Primary stapes surgery in patients with otosclerosis: prediction of postoperative outcome.
until further notice
SourceArchives of Otolaryngology--Head & Neck Surgery, 137, 8, (2011), pp. 780-4
01 augustus 2011
Article / Letter to editor
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Epidemiology, Biostatistics & HTA
Archives of Otolaryngology--Head & Neck Surgery
SubjectNCEBP 2: Evaluation of complex medical interventions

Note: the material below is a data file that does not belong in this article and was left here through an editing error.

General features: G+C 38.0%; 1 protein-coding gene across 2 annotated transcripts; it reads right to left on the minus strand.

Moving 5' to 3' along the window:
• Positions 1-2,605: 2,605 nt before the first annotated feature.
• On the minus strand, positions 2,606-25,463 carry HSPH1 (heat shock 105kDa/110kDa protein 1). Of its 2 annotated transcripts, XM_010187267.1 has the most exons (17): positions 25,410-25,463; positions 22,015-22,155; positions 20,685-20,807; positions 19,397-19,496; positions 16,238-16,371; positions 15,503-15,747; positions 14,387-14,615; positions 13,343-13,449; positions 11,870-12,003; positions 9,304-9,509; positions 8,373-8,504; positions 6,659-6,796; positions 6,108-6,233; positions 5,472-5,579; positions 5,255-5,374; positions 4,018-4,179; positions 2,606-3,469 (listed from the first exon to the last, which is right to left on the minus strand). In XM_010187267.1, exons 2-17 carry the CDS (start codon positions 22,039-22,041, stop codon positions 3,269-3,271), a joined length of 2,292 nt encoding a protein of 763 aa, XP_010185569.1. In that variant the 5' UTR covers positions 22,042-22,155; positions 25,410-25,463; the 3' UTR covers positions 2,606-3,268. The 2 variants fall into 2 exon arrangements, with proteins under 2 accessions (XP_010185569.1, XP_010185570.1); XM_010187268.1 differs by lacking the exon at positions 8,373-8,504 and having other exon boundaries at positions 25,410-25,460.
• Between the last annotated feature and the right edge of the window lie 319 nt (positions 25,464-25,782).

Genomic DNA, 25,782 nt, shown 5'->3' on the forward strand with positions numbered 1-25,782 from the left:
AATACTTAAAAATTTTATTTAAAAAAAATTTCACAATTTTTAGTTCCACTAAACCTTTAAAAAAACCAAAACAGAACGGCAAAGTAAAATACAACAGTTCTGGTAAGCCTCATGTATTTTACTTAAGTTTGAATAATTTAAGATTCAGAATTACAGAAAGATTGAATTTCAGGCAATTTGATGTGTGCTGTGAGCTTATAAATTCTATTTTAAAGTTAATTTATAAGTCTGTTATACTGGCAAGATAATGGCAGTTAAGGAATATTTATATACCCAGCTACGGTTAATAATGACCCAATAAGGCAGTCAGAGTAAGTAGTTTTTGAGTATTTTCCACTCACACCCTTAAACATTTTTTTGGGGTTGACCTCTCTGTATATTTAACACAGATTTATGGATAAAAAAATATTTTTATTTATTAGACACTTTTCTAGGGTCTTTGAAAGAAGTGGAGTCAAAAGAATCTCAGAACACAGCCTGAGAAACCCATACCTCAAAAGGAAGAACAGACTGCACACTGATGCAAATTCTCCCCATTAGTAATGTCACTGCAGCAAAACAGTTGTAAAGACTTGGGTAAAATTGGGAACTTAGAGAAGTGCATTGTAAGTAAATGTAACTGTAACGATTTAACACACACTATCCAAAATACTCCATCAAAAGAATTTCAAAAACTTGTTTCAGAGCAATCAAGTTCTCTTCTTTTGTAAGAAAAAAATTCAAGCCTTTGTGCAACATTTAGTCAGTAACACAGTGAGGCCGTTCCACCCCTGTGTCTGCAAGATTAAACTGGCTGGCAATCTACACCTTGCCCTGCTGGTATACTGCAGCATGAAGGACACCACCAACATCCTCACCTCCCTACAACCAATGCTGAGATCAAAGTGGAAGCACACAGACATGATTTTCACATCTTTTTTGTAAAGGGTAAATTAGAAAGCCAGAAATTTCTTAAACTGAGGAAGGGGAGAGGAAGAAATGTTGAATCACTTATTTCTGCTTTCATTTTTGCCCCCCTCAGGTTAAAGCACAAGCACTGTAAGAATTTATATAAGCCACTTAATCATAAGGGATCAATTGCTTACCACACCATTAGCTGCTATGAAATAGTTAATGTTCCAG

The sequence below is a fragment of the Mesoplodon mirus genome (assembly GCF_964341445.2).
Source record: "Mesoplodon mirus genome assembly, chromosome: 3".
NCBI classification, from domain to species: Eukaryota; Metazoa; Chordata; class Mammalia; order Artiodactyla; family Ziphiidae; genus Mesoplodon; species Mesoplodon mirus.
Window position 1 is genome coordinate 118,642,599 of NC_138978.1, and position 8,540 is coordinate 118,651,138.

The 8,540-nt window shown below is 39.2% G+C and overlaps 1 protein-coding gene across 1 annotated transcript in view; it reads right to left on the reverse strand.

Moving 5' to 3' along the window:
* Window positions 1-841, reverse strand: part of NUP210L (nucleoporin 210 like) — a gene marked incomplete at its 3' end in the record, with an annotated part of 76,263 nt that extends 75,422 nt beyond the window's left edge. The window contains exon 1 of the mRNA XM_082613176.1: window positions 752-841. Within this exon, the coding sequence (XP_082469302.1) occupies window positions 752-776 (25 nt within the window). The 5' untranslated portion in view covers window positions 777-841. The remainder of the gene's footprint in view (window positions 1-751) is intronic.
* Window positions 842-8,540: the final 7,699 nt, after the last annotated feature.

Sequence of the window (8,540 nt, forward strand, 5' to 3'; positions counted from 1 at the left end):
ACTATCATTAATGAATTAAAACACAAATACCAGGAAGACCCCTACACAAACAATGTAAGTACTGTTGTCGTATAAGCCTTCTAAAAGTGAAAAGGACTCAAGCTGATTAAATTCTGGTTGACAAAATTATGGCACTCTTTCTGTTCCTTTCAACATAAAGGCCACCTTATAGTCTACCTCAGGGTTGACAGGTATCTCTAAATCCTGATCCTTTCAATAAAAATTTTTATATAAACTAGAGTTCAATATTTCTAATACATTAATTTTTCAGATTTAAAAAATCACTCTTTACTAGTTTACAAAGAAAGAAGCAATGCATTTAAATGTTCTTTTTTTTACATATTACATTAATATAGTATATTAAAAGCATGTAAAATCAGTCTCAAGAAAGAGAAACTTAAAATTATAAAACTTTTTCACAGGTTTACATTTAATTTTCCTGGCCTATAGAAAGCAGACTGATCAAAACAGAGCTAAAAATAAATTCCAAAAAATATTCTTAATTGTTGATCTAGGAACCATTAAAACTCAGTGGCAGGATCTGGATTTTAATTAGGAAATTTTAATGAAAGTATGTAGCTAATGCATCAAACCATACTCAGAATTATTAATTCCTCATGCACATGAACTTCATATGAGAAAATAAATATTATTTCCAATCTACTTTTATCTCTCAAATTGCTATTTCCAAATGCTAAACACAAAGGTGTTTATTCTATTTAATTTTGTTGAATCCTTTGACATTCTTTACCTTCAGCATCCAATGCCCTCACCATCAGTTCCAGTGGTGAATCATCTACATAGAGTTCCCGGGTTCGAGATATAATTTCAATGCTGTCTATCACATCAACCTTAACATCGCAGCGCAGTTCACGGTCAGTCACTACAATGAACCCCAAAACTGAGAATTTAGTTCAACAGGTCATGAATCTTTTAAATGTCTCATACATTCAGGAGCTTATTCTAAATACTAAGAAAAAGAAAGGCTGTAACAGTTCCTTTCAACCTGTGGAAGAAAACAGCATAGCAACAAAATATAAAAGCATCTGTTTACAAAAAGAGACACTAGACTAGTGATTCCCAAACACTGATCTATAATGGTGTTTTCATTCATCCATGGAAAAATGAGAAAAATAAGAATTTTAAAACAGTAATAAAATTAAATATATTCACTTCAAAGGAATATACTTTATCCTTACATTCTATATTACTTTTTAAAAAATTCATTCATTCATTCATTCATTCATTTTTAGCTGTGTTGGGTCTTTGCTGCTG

OBJECTIVES: To evaluate the audiometric results of primary stapes surgery in patients with otosclerosis and to determine predictors of a postoperative air-bone gap (ABG) of 10 dB or less and a postoperative gain in air conduction (AC) exceeding 20 dB. DESIGN: Retrospective cohort study. SETTING: Tertiary referral center in Utrecht, the Netherlands. PATIENTS: Nine hundred thirty-nine patients with otosclerosis who underwent primary stapes surgery between January 1, 1982, and March 1, 2009. INTERVENTION: Primary stapes surgery. MAIN OUTCOME MEASURES: Preoperative and postoperative audiometric results were compared. Logistic regression analyses were performed to evaluate which factors (ie, sex, age at surgery, bilateral otosclerosis, and preoperative 4-frequency [0.5, 1, 2, and 4 kHz] ABG, AC, or bone conduction) independently contributed to the prediction of a postoperative ABG of 10 dB or less and a postoperative gain in AC exceeding 20 dB. RESULTS: A total of 72.1% of patients had a postoperative ABG of 10 dB or less, and 93.8% of patients had a postoperative ABG of 20 dB or less. Age at surgery and preoperative ABG and AC were independent prognostic determinants. A patient older than 40 years with a preoperative ABG of 30 dB or less has a 77.6% chance of achieving a postoperative ABG of 10 dB or less. A patient with a preoperative AC exceeding 50 dB and a preoperative ABG exceeding 30 dB has an 86.2% chance of achieving a postoperative gain in AC exceeding 20 dB. CONCLUSIONS: Following primary stapes surgery, a postoperative ABG of 10 dB or less and a postoperative gain in AC exceeding 20 dB may be predicted with accuracies of 62.1% and 80.1%, respectively. Clinicians can use this information to inform patients more explicitly about expected postoperative audiometric results.
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